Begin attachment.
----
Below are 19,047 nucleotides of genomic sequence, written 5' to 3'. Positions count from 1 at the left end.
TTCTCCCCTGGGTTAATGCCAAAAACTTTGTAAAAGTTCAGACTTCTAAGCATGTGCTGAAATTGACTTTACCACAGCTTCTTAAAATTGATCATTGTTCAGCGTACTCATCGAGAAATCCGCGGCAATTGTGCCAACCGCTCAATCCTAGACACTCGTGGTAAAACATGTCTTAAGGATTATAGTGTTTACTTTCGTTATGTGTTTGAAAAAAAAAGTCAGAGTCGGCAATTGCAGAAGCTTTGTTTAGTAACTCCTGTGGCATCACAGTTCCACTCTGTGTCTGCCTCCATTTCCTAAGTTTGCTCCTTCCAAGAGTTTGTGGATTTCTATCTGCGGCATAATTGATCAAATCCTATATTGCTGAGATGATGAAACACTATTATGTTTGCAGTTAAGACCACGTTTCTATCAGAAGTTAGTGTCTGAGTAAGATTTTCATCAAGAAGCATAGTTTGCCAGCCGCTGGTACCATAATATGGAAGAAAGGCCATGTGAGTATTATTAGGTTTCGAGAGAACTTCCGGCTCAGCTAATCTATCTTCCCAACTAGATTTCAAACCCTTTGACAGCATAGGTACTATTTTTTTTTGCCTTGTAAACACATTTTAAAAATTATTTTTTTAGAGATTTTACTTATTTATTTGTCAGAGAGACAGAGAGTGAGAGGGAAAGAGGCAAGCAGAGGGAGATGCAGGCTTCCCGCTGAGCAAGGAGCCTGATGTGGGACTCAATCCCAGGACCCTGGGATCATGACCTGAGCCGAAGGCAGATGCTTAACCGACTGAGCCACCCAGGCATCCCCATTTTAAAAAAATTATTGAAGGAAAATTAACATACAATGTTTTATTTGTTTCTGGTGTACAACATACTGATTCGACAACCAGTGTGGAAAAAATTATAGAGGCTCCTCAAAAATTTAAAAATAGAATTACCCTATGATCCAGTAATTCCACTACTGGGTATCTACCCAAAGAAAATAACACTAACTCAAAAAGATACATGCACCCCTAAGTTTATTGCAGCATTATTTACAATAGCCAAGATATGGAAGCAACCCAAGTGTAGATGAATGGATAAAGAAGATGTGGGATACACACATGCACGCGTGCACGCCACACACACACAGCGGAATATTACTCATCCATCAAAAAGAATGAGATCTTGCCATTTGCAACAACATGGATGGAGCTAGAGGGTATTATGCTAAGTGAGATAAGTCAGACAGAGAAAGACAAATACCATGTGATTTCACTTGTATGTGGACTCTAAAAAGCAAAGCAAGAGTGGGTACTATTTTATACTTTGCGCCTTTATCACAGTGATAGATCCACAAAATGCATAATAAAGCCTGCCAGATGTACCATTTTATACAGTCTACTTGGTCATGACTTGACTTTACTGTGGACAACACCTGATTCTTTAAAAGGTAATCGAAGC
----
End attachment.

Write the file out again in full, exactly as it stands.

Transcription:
Below are 19,047 nucleotides of genomic sequence, written 5' to 3'. Positions count from 1 at the left end.
TTCTCCCCTGGGTTAATGCCAAAAACTTTGTAAAAGTTCAGACTTCTAAGCATGTGCTGAAATTGACTTTACCACAGCTTCTTAAAATTGATCATTGTTCAGCGTACTCATCGAGAAATCCGCGGCAATTGTGCCAACCGCTCAATCCTAGACACTCGTGGTAAAACATGTCTTAAGGATTATAGTGTTTACTTTCGTTATGTGTTTGAAAAAAAAAGTCAGAGTCGGCAATTGCAGAAGCTTTGTTTAGTAACTCCTGTGGCATCACAGTTCCACTCTGTGTCTGCCTCCATTTCCTAAGTTTGCTCCTTCCAAGAGTTTGTGGATTTCTATCTGCGGCATAATTGATCAAATCCTATATTGCTGAGATGATGAAACACTATTATGTTTGCAGTTAAGACCACGTTTCTATCAGAAGTTAGTGTCTGAGTAAGATTTTCATCAAGAAGCATAGTTTGCCAGCCGCTGGTACCATAATATGGAAGAAAGGCCATGTGAGTATTATTAGGTTTCGAGAGAACTTCCGGCTCAGCTAATCTATCTTCCCAACTAGATTTCAAACCCTTTGACAGCATAGGTACTATTTTTTTTTGCCTTGTAAACACATTTTAAAAATTATTTTTTTAGAGATTTTACTTATTTATTTGTCAGAGAGACAGAGAGTGAGAGGGAAAGAGGCAAGCAGAGGGAGATGCAGGCTTCCCGCTGAGCAAGGAGCCTGATGTGGGACTCAATCCCAGGACCCTGGGATCATGACCTGAGCCGAAGGCAGATGCTTAACCGACTGAGCCACCCAGGCATCCCCATTTTAAAAAAATTATTGAAGGAAAATTAACATACAATGTTTTATTTGTTTCTGGTGTACAACATACTGATTCGACAACCAGTGTGGAAAAAATTATAGAGGCTCCTCAAAAATTTAAAAATAGAATTACCCTATGATCCAGTAATTCCACTACTGGGTATCTACCCAAAGAAAATAACACTAACTCAAAAAGATACATGCACCCCTAAGTTTATTGCAGCATTATTTACAATAGCCAAGATATGGAAGCAACCCAAGTGTAGATGAATGGATAAAGAAGATGTGGGATACACACATGCACGCGTGCACGCCACACACACACAGCGGAATATTACTCATCCATCAAAAAGAATGAGATCTTGCCATTTGCAACAACATGGATGGAGCTAGAGGGTATTATGCTAAGTGAGATAAGTCAGACAGAGAAAGACAAATACCATGTGATTTCACTTGTATGTGGACTCTAAAAAGCAAAGCAAGAGTGGGTACTATTTTATACTTTGCGCCTTTATCACAGTGATAGATCCACAAAATGCATAATAAAGCCTGCCAGATGTACCATTTTATACAGTCTACTTGGTCATGACTTGACTTTACTGTGGACAACACCTGATTCTTTAAAAGGTAATCGAAGC